What’s Silver Sparrow? No, it’s not a Game of Thrones character — has that ship sailed? — but rather a new piece of macOS malware that runs on both Intel and M1-based Macs. That makes it the second piece of known malware for the latter, but there’s a silver lining: Researchers discovered the malicious software before it had a chance to actually harm your system.
As Red Canary’s Tony Lambert writes:
“…the ultimate goal of this malware is a mystery. We have no way of knowing with certainty what payload would be distributed by the malware, if a payload has already been delivered and removed, or if the adversary has a future timeline for distribution. Based on data shared with us by Malwarebytes, the nearly 30,000 affected hosts have not downloaded what would be the next or final payload.”
Click on over to Red Canary’s blog if you want to get into the nitty-gritty technical details of Silver Sparrow. If you’re curious about whether you’ve been infected, odds are you haven’t, nor will you be going forward — Apple has suspended the developer certificates used to sign the package files that start the infection, meaning that Mac users will be unable to install it if they’re using the Mac’s default security settings. (I haven’t found said malware, so I can’t verify whether your Mac will warn you about not installing it, or simply mark it as a malicious app and forbid you from doing so.)
Nevertheless, if you’re concerned that you might have been infected, think about what you’ve done with your system lately. Were you prompted by a website to download a software package and/or update? Was it something you weren’t intending to download or install until a website suggested you should? Was said package file named something simple and dull, like “update.pkg” or “updater.pkg?”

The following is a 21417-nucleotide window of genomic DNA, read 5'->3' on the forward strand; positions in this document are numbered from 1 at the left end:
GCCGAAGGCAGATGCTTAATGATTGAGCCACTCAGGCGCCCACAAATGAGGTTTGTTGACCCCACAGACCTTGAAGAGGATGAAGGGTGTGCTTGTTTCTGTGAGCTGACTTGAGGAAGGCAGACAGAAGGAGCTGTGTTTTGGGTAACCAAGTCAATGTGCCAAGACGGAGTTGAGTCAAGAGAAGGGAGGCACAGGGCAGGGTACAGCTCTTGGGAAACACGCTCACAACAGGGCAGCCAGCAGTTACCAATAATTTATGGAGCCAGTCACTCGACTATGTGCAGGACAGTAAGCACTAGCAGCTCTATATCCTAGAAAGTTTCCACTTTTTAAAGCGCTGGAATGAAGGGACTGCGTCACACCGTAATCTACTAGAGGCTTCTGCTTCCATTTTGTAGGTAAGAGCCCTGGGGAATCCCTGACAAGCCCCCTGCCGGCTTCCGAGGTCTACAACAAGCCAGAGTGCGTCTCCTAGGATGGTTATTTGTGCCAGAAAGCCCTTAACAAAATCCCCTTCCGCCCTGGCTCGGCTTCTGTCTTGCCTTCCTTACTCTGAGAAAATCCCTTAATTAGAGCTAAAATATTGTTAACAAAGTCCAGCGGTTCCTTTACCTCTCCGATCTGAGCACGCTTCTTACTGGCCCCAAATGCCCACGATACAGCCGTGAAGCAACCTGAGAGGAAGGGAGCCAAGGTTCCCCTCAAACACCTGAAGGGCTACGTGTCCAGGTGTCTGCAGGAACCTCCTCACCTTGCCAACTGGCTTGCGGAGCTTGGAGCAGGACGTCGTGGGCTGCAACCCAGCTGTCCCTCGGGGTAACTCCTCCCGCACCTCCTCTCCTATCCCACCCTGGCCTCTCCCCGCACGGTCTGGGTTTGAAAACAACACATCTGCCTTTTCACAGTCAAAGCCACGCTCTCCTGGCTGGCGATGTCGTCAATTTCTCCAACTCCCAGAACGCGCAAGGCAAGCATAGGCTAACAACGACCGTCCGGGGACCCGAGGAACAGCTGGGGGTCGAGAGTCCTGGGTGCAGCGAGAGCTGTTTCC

If so, a little suspicion is warranted. While there’s no real way to detect whether said malware is on your system based on observable behaviour — since it’s not doing anything at the moment, and it’s unclear if it ever will — you can go hunting around for files the malware drops on your system. Red Canary notes four files that suggest your system may be infected:
- ~/Library/._insu (empty file used to signal the malware to delete itself)
- /tmp/agent.sh (shell script executed for installation callback)
- /tmp/version.json (file downloaded from from S3 to determine execution flow)
- /tmp/version.plist (version.json converted into a property list)
This lengthy (and incredibly helpful) writeup from Ars Technica commenter effgee will help you find the offending files, confirm they’re problematic, and remove them. Since Malwarebytes worked with Red Canary on detection data for its analysis and published piece, odds are good that using the free version of that popular anti-malware scanner/remover should be sufficient, too.
If the current version of the app doesn’t find and remove Silver Sparrow, make sure you keep its definitions updated — and that you’re running regular scans. I expect it won’t be long before the company issues an update that scrubs macOS clean of this pesky, but otherwise stagnant malware.